This is the moment that catechumens and candidates have longingly awaited. They are called forward to the font of baptism as the Litany of the Saints resonates through our souls. Adults and children who are in need of baptism are then led in the traditional renunciation of Satan and the profession of the Apostle’s Creed. They are then baptized, thereby dying with Christ and rising with Him. Newly baptized adults immediately receive the Sacrament of Confirmation with those already baptized who may be in need of it. With the chrismation and the imposition of the celebrant’s hands, the Holy Spirit comes forth and fills the newly illumined. After this, we all renew our own baptismal vows according to same formula that the newly baptized have just professed. The celebrant sprinkles us with holy water in the Asperges rite to remind us of the new life we received at the sacred font of rebirth.
The Liturgy of the Eucharist then proceeds as at other Masses. Unlike the others however, we notice that the Holy Mass of the Great Paschal Vigil is the noblest Mass celebrated all year. Flowers, incense, candles, and all other forms of solemnity serenade our senses and heighten our worship. Tonight’s Mass is the fullest expression of the Roman Rite’s Eucharistic liturgy, and so we are bathed in poetic and aesthetic grandeur. We bask under the sublime rays of the Sacred Host as it is raised before us in the consecration – the eternal the Sun of Justice (Mal 4:2) breaking upon us. On Good Friday, the Tabernacle was emptied and we could not find the Lord’s Body and Blood. But now, He is made present before us and we, like the Apostles, cry out with inexpressible joy: “It is the Lord!” As St. Peter dove into the See of Galilee on seeing the Risen Lord, we dive into that ocean of grace that is the Holy Eucharist (Jn. 21:7). There, in the intimacy of Holy Communion, Christ asks us if we love Him. Together with Peter, we say to Him, “Lord, you know everything; you know that I love you!” (Jn. 21:17). As we are dismissed from Holy Mass singing the Alleluia, we remember our Lord’s command: “Follow me” (Jn. 21:19).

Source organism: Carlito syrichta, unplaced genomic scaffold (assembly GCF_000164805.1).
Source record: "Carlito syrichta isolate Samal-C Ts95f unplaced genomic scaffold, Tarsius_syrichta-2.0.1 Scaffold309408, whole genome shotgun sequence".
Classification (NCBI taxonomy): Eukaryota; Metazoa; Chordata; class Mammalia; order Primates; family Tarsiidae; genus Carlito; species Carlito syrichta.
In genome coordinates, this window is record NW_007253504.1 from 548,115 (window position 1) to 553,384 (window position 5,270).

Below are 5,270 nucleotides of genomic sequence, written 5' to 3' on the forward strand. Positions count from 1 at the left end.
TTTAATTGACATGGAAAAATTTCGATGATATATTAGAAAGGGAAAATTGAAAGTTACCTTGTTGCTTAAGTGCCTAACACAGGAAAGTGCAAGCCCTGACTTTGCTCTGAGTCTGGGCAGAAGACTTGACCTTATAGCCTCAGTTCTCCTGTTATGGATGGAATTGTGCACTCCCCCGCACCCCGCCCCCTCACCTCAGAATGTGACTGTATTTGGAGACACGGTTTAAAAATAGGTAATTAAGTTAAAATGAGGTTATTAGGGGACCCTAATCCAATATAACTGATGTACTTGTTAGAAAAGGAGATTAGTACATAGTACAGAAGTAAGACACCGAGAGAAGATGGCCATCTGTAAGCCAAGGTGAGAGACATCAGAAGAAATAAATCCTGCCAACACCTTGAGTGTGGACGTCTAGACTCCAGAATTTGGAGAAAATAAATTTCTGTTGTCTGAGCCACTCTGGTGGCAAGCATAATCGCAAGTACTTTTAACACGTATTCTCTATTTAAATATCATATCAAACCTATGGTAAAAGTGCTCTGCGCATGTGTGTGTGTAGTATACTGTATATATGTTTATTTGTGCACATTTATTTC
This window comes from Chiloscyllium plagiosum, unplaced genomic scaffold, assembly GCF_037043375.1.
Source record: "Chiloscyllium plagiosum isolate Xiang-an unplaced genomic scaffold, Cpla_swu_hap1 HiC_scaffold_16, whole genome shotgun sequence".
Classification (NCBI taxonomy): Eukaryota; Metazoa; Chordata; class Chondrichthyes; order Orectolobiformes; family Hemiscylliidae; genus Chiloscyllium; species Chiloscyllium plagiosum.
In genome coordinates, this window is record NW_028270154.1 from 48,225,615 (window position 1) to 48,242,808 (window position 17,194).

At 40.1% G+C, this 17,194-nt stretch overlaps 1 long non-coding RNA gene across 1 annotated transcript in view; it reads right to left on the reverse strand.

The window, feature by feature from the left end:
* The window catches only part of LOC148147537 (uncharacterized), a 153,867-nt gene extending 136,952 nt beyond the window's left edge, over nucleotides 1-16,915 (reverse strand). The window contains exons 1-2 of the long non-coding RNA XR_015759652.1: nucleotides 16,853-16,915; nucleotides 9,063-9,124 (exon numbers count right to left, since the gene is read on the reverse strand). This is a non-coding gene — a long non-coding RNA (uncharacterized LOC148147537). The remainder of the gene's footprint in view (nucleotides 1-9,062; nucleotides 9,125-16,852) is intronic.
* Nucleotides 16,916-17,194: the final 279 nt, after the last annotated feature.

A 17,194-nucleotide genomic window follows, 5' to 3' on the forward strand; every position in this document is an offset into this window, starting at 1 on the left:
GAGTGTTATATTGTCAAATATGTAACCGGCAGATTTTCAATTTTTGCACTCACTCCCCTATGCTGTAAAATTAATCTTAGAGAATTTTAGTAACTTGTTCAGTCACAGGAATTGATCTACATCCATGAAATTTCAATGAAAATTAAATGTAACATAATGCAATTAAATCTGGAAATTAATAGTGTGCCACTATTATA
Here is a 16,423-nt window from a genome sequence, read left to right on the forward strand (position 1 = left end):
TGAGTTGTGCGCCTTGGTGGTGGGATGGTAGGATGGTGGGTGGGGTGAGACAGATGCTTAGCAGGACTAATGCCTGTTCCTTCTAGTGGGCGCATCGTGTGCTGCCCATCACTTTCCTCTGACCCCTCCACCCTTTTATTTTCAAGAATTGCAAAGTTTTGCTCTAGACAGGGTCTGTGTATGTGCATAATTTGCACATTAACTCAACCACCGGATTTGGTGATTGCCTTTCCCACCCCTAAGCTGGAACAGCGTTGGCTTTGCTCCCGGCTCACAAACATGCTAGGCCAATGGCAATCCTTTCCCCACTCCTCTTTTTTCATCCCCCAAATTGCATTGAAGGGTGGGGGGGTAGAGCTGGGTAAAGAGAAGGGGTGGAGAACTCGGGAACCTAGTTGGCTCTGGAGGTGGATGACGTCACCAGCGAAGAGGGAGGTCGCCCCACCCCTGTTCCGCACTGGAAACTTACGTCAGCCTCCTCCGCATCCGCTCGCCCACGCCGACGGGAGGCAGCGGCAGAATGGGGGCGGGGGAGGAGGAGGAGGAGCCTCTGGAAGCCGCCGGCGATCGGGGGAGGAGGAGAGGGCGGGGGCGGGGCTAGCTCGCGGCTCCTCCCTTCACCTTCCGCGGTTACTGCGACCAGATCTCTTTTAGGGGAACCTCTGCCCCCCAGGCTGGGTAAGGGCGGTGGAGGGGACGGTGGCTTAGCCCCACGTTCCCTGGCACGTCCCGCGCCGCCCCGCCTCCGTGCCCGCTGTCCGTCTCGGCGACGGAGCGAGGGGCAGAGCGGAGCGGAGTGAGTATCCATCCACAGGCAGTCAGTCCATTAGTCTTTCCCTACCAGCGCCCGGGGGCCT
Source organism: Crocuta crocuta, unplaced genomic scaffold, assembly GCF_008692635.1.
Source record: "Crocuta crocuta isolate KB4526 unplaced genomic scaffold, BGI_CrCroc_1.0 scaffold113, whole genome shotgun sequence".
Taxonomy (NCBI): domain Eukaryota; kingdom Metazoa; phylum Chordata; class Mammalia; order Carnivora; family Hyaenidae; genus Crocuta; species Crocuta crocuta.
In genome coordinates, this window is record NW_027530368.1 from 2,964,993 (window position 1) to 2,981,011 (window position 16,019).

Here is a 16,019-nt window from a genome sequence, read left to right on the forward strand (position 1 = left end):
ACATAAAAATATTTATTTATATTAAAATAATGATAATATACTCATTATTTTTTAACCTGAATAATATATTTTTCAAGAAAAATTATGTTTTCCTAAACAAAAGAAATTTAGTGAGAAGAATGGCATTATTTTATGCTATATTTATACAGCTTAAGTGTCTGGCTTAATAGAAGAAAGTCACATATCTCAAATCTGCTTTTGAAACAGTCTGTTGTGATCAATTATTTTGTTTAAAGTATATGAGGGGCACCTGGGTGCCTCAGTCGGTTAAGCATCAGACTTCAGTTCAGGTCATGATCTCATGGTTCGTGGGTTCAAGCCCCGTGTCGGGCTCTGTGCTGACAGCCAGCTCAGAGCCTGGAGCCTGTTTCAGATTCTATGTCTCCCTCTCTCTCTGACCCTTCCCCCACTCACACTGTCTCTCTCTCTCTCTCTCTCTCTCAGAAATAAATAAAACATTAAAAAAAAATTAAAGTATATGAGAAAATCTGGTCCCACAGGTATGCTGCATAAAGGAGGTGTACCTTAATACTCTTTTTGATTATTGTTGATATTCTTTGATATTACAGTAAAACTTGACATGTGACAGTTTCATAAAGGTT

The Bodily Resurrection of Jesus Christ celebrated tonight is the founding principle of Christianity; without it, our faith is meaningless – piteous, even (1 Cor. 15:15-19). Though it cannot be “proven” by materialistic means, it is the only logical explanation for what happened that night in Jerusalem. The life won by Christ is received and cultivated through a living relationship with the Holy Trinity through Him. It is the hope not only of mankind, but of all creation (Rom. 8:19). Today, the universe has been consumed by light. The old order of darkness has been driven away like the shadows, and glory fills all things. Life has dueled in heroic combat with death, and the Prince of Life has triumphed gloriously! Angelic hosts watched in witness and awe at the might of the Lord who, beyond comprehension, wrought life from death. What was this power that overcame the ancient curse? It was love, and God is love! Our Lord, Jesus Christ, graciously and humbly bore the Cross so as to give us the Resurrection. In wonder and awe at this miracle, we exclaim with St. Paul, “O death, where is thy victory? O death, where is thy sting?” (1 Cor. 15:55). Gone! They have been swallowed up and overwhelmed by love.
With the ending of the Great Paschal Vigil, our journey through the Sacred Triduum is complete. Now we are called to live what we have “seen and heard” (Acts 4:20) during these marvelous days. Let us go forth, proclaiming to one and all our ancient greeting in this new Paschal season: Christ is Risen! Alleluia!